Pod-Canon is an ongoing tribute to the greatest individual comedy-related podcast episodes of all time.
The end of one year and beginning of another is a time for reflection and remembrance as well as excitement and anticipation. It’s a time when we can’t help but reflect on the people that we’ve lost in the year that passed. That was a particularly brutal aspect of 2016.
In 2016, celebrity deaths were like a crazy clown car of tragedy. Every time it seemed we had reached our limit, another shocking and horrifying new celebrity death was announced. Of course famous people die every year, but last year it seemed like a disproportionate number of greats perished prematurely.
It wasn’t just the loss of these giants that hurt. It was also the shock of discovering that David Bowie and Gene Wilder had been terminally ill for a while, but chose to shelter an adoring public from that fact, or that Prince had secretly been wrestling with addiction issues that would take him decades before his time.
I don’t think anyone was shocked to see Leonard Cohen and Merle Haggard die as grizzled, distinguished old men, but with many of these other deaths, there was a sense of great injustice that these magical people had been taken while Charlie Sheen, Scott Baio, and Donald Trump tragically continue to live.
A choked-up Julie Klausner uses the word “injustice” to describe her friend David Rakoff dying of cancer while still in his mid-forties, at an age when he still had so much left to give, in the introduction for a special bonus episode of How Was Your Week that was released the day after his death at 47 in 2011.
David Rakoff did not die this year, but this podcast is a reminder that 2016 does not have a monopoly on deaths that traumatize and sadden the world. Rakoff was not hugely popular, but to the people who loved him and his work he was hugely important and irreplaceable. This quietly devastating conversation between two people whose love and respect for each other comes through in every word and every silence illustrates why.
Klausner makes it clear that for his friends and family and fans, Rakoff’s existence was a gift that they treasured even when they didn’t realize how fragile and short-lasting it would prove. In an introduction understandably overcome with emotion, Klausner talks of Rakoff’s brilliance and his kindness, of the purity of his spirit and the way his ferocious intelligence and humanity worked in perfect unison, but it’s not really necessary for Klausner to talk up her guest, since those qualities are in abundant evidence in everything Rakoff says.
Part of the joy and melancholy of listening to this conversation lies in the chemistry of the participants, in the sense that they share not just a trade and a religion and a home but a way of thinking, a sensibility, a way of viewing the world. This is the kind of conversation when the question “Have you seen Golddiggers of 1933?” will inevitably be answered affirmatively as opposed to “What the hell is a Golddigger of 1933 and why the hell why are you asking me about it?”
Judaism is one of the bonds Klausner and Rakoff share. Indeed, there were segments of this conversation involving chicken stock and coffee ice cubes that were actually too Jewish for me – and I am super-Jewish. This Jewishness is of a particularly New York variety and this fateful conversation is in many ways an elegy to a New York that no longer exists, the dirty, scuzzy, alive, and dangerous New York of the 1970s and 1980s Rakoff and Klausner are mature and adult enough to be grateful no longer exists, because while, yes, the breakdancing and graffiti were exciting, the child prostitution and crack epidemic were a bit of a downer.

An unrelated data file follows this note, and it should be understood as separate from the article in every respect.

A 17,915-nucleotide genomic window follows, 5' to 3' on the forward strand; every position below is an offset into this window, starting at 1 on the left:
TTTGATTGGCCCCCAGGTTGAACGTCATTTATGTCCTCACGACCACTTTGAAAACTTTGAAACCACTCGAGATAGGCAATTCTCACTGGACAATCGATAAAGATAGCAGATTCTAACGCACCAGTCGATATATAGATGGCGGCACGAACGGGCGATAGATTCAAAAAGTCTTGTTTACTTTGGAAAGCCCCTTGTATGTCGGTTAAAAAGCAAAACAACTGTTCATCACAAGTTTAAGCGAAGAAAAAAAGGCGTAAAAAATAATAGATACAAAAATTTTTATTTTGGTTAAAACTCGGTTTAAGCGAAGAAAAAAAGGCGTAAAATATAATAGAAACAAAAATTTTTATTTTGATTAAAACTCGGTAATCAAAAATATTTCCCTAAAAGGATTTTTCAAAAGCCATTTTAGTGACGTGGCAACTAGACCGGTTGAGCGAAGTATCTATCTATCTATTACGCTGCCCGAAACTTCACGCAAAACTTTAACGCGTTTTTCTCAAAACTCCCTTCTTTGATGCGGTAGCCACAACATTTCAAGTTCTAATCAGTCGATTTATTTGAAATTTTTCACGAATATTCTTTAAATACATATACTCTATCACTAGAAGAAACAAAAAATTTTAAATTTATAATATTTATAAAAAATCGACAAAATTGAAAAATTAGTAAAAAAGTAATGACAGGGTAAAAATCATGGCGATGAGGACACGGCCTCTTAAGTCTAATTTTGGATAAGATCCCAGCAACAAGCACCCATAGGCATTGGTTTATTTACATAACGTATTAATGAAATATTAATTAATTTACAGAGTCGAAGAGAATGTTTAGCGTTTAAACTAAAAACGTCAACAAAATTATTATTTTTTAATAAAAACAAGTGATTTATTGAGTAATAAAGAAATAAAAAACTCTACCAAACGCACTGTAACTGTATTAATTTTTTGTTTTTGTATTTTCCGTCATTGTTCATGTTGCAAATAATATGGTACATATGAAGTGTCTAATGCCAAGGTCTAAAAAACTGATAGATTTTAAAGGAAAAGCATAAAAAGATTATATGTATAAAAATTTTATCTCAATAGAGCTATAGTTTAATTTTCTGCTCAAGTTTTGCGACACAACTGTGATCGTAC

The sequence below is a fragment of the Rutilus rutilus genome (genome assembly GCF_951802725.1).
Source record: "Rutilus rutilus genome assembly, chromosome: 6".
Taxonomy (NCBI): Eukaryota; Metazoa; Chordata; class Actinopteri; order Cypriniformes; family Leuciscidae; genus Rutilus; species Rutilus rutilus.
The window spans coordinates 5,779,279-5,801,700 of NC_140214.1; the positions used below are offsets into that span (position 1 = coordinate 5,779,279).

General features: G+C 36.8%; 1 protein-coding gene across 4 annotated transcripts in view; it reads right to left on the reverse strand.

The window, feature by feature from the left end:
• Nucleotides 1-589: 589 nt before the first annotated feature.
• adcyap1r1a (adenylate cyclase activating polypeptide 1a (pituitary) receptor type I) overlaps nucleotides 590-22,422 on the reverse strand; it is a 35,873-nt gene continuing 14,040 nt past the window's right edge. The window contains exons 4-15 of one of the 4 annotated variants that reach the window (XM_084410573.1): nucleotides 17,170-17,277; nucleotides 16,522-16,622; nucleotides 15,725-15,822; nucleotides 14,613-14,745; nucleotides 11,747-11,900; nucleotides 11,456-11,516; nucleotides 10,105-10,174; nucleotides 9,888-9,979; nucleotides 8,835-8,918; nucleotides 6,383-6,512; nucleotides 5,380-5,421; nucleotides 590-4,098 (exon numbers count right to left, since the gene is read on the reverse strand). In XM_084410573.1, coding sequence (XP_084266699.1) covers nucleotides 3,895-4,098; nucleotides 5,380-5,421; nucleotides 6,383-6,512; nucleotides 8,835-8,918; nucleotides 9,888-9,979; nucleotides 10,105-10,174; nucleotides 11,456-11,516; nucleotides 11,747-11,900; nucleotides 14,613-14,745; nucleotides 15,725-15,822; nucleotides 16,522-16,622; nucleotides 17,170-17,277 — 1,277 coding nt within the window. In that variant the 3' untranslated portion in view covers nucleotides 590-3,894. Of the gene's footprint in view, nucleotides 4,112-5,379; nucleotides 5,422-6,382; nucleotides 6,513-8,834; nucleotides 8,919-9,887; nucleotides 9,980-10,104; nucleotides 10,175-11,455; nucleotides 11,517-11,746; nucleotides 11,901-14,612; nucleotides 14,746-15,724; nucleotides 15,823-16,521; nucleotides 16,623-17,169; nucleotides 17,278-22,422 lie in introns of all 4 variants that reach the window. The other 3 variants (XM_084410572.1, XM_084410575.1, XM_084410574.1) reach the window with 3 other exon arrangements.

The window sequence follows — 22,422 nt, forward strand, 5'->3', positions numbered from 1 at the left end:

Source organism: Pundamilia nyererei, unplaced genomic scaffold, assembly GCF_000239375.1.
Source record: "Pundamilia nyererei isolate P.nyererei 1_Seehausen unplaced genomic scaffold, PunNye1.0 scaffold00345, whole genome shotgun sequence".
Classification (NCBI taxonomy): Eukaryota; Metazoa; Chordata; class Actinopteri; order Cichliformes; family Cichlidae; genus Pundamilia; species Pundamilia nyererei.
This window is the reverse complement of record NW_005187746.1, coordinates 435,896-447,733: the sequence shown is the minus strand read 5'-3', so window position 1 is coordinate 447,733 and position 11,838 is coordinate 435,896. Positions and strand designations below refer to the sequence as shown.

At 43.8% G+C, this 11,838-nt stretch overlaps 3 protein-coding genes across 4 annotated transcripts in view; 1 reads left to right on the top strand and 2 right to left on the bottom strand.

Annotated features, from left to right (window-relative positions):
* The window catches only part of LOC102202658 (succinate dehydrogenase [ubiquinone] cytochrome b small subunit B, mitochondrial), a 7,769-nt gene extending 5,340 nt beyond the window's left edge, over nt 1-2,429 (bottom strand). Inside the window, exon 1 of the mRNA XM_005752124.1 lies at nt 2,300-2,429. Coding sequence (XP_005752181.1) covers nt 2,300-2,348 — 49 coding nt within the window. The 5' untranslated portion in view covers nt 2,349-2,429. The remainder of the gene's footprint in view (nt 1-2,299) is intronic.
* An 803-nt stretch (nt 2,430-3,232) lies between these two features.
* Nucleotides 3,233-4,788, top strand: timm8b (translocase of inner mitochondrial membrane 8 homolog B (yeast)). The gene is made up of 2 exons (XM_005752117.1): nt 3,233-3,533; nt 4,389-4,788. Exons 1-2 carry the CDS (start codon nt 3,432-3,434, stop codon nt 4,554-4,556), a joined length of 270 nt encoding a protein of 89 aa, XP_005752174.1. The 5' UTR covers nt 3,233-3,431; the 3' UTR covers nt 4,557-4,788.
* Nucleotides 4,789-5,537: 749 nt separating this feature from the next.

Though the conversation is full of light and life, it is also permeated with death. Rakoff talks about how being a book-loving homebody in the 1980s probably saved his life, and if he’d been a night-owl cruising the boroughs for kicks and club drugs he’d most likely have ended up one of the many casualties of AIDS in New York in the 1980s.
Klausner and Rakoff bond over being perpetual outsiders, wry observers taking in the absurdity of life, whether that’s a hobo-themed hipster wedding or the fundamentally Jewish nature of seltzer. Listening to this podcast I found myself falling in love again with Rakoff’s voice, both in the most literal sense, and also in how he saw the world. For a pessimist and self-proclaimed “Negateer” he sure had a way of making the world, but particularly New York, seem like a wonderful place.
As a writer and humorist, Rakoff’s job, in some sense, was to remember – long-forgotten song lyrics and flappers and movies and poems and smells and ideas and emotions and everything else that makes up the grand gestalt of life. So it’s appropriate that this podcast is itself a way of remembering, a way of recording this remarkable man’s voice for posterity.
David Rakoff is gone in the same way that David Bowie is gone and Prince is gone and Merle Haggard is gone. But his voice, whether through his books, or his radio appearances, or this particular podcast, will never leave us. It will be there for us, whenever we need it.
So hug your friends. Love them. Appreciate them. You never know if this will be the year they’ll end up in life’s big memorial reel.
Nathan Rabin is the author of five books, including Weird Al: The Book (with Al Yankovic) and the recently released Ebook “Short Read”, 7 Days In Ohio: Trump, The Gathering of The Juggalos And The Summer Everything Went Insane.